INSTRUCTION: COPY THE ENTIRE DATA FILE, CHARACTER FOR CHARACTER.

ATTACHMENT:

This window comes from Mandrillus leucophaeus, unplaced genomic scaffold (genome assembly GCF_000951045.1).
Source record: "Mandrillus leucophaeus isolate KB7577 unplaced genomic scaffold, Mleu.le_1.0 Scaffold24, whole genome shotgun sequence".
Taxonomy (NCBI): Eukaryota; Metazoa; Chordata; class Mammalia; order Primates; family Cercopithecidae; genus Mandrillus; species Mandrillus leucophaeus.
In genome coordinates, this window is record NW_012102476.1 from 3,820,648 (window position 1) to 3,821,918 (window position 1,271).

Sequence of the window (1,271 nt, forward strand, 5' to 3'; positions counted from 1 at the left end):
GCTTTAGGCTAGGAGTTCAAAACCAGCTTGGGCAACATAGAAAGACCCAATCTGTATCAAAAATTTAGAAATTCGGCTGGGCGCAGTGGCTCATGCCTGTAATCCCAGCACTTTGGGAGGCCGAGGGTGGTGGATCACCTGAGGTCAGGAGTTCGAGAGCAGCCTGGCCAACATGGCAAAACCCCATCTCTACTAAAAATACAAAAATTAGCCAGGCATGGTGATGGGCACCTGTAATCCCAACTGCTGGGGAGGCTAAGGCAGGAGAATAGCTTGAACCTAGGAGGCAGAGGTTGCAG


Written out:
This window comes from Mandrillus leucophaeus, unplaced genomic scaffold (genome assembly GCF_000951045.1).
Source record: "Mandrillus leucophaeus isolate KB7577 unplaced genomic scaffold, Mleu.le_1.0 Scaffold24, whole genome shotgun sequence".
Taxonomy (NCBI): Eukaryota; Metazoa; Chordata; class Mammalia; order Primates; family Cercopithecidae; genus Mandrillus; species Mandrillus leucophaeus.
In genome coordinates, this window is record NW_012102476.1 from 3,820,648 (window position 1) to 3,821,918 (window position 1,271).

Sequence of the window (1,271 nt, forward strand, 5' to 3'; positions counted from 1 at the left end):
GCTTTAGGCTAGGAGTTCAAAACCAGCTTGGGCAACATAGAAAGACCCAATCTGTATCAAAAATTTAGAAATTCGGCTGGGCGCAGTGGCTCATGCCTGTAATCCCAGCACTTTGGGAGGCCGAGGGTGGTGGATCACCTGAGGTCAGGAGTTCGAGAGCAGCCTGGCCAACATGGCAAAACCCCATCTCTACTAAAAATACAAAAATTAGCCAGGCATGGTGATGGGCACCTGTAATCCCAACTGCTGGGGAGGCTAAGGCAGGAGAATAGCTTGAACCTAGGAGGCAGAGGTTGCAG